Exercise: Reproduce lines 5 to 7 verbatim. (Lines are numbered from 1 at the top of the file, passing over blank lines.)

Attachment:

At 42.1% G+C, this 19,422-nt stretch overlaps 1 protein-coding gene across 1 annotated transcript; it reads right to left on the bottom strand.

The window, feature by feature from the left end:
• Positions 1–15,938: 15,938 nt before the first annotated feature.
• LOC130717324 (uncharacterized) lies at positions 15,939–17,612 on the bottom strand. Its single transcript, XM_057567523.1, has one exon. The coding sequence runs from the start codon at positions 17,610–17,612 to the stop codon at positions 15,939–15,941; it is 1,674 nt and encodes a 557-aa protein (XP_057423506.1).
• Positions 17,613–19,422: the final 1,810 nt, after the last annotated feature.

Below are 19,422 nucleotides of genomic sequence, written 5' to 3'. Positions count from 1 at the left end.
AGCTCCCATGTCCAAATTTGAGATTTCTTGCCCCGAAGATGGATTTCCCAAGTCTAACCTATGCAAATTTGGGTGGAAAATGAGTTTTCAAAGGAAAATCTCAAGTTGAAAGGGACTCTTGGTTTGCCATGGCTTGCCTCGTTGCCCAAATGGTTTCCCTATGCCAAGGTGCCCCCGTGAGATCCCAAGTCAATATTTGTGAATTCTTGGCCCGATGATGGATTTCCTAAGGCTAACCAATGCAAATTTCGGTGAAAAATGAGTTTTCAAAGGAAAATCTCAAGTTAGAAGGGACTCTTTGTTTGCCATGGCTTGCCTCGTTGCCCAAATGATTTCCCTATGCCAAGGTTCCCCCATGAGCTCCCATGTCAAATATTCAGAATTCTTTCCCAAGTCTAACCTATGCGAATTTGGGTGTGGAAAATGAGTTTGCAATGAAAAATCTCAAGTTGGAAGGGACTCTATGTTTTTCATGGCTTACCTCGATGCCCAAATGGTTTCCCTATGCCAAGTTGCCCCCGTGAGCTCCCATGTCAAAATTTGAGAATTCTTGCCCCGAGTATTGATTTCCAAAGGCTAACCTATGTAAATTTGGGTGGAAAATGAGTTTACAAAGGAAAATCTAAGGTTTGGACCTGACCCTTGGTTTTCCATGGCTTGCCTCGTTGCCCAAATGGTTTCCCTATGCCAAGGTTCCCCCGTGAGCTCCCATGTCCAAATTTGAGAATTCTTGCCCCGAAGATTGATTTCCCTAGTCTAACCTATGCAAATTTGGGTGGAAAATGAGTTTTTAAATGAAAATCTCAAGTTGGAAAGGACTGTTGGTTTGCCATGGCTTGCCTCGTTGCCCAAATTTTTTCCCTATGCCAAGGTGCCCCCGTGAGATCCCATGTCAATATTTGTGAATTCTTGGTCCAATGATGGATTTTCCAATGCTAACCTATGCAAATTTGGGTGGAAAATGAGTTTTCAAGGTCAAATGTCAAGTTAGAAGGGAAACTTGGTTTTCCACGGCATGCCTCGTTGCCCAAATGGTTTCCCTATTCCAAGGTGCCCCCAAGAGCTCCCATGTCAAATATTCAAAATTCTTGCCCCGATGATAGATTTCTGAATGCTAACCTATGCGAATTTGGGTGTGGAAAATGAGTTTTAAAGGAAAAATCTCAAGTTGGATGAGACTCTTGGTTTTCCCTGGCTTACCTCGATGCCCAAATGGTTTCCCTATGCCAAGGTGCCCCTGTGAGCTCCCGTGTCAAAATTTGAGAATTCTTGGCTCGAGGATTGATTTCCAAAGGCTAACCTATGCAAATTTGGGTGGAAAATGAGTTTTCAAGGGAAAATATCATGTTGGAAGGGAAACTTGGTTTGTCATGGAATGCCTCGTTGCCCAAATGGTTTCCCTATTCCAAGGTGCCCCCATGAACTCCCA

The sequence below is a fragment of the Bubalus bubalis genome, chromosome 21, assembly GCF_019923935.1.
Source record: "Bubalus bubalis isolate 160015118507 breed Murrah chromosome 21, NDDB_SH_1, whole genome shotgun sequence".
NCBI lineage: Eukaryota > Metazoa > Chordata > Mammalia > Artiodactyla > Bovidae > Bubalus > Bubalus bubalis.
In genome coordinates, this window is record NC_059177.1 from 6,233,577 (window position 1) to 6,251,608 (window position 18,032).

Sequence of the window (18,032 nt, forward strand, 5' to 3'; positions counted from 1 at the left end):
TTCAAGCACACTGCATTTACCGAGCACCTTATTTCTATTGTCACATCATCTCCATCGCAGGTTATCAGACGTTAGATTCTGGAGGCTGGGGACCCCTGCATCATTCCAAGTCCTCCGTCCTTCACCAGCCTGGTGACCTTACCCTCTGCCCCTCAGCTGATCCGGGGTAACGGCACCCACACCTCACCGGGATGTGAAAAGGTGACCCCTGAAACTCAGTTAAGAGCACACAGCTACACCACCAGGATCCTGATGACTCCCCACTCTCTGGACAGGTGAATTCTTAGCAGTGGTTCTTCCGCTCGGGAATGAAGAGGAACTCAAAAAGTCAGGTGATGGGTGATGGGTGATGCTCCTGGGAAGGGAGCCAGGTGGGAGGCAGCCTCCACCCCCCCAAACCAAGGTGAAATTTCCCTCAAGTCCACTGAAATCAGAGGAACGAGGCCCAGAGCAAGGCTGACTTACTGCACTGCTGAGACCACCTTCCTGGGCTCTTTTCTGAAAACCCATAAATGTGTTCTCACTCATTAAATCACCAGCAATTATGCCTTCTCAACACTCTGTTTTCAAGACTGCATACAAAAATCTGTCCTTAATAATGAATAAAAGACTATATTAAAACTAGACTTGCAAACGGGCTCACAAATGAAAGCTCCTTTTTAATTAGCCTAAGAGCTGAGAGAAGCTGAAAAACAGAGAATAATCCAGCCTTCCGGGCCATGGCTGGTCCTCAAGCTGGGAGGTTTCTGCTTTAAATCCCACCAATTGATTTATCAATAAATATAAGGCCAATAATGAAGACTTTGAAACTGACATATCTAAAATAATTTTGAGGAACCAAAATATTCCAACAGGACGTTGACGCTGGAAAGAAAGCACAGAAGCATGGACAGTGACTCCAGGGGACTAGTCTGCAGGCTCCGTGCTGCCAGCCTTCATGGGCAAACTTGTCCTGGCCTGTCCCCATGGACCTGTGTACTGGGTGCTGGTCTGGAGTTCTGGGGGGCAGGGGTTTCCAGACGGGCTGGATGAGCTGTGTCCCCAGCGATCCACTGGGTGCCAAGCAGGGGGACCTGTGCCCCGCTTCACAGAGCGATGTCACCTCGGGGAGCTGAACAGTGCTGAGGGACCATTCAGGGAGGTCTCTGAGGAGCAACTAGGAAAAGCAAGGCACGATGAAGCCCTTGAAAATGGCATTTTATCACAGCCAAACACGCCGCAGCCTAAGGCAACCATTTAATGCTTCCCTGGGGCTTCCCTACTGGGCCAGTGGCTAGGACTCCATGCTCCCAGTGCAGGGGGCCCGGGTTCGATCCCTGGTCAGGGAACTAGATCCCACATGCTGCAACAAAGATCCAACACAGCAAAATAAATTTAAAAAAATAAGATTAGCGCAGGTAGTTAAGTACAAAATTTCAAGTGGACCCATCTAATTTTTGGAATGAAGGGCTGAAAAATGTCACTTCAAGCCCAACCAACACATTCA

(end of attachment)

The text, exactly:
• Positions 17,613–19,422: the final 1,810 nt, after the last annotated feature.

Below are 19,422 nucleotides of genomic sequence, written 5' to 3'. Positions count from 1 at the left end.
AGCTCCCATGTCCAAATTTGAGATTTCTTGCCCCGAAGATGGATTTCCCAAGTCTAACCTATGCAAATTTGGGTGGAAAATGAGTTTTCAAAGGAAAATCTCAAGTTGAAAGGGACTCTTGGTTTGCCATGGCTTGCCTCGTTGCCCAAATGGTTTCCCTATGCCAAGGTGCCCCCGTGAGATCCCAAGTCAATATTTGTGAATTCTTGGCCCGATGATGGATTTCCTAAGGCTAACCAATGCAAATTTCGGTGAAAAATGAGTTTTCAAAGGAAAATCTCAAGTTAGAAGGGACTCTTTGTTTGCCATGGCTTGCCTCGTTGCCCAAATGATTTCCCTATGCCAAGGTTCCCCCATGAGCTCCCATGTCAAATATTCAGAATTCTTTCCCAAGTCTAACCTATGCGAATTTGGGTGTGGAAAATGAGTTTGCAATGAAAAATCTCAAGTTGGAAGGGACTCTATGTTTTTCATGGCTTACCTCGATGCCCAAATGGTTTCCCTATGCCAAGTTGCCCCCGTGAGCTCCCATGTCAAAATTTGAGAATTCTTGCCCCGAGTATTGATTTCCAAAGGCTAACCTATGTAAATTTGGGTGGAAAATGAGTTTACAAAGGAAAATCTAAGGTTTGGACCTGACCCTTGGTTTTCCATGGCTTGCCTCGTTGCCCAAATGGTTTCCCTATGCCAAGGTTCCCCCGTGAGCTCCCATGTCCAAATTTGAGAATTCTTGCCCCGAAGATTGATTTCCCTAGTCTAACCTATGCAAATTTGGGTGGAAAATGAGTTTTTAAATGAAAATCTCAAGTTGGAAAGGACTGTTGGTTTGCCATGGCTTGCCTCGTTGCCCAAATTTTTTCCCTATGCCAAGGTGCCCCCGTGAGATCCCATGTCAATATTTGTGAATTCTTGGTCCAATGATGGATTTTCCAATGCTAACCTATGCAAATTTGGGTGGAAAATGAGTTTTCAAGGTCAAATGTCAAGTTAGAAGGGAAACTTGGTTTTCCACGGCATGCCTCGTTGCCCAAATGGTTTCCCTATTCCAAGGTGCCCCCAAGAGCTCCCATGTCAAATATTCAAAATTCTTGCCCCGATGATAGATTTCTGAATGCTAACCTATGCGAATTTGGGTGTGGAAAATGAGTTTTAAAGGAAAAATCTCAAGTTGGATGAGACTCTTGGTTTTCCCTGGCTTACCTCGATGCCCAAATGGTTTCCCTATGCCAAGGTGCCCCTGTGAGCTCCCGTGTCAAAATTTGAGAATTCTTGGCTCGAGGATTGATTTCCAAAGGCTAACCTATGCAAATTTGGGTGGAAAATGAGTTTTCAAGGGAAAATATCATGTTGGAAGGGAAACTTGGTTTGTCATGGAATGCCTCGTTGCCCAAATGGTTTCCCTATTCCAAGGTGCCCCCATGAACTCCCA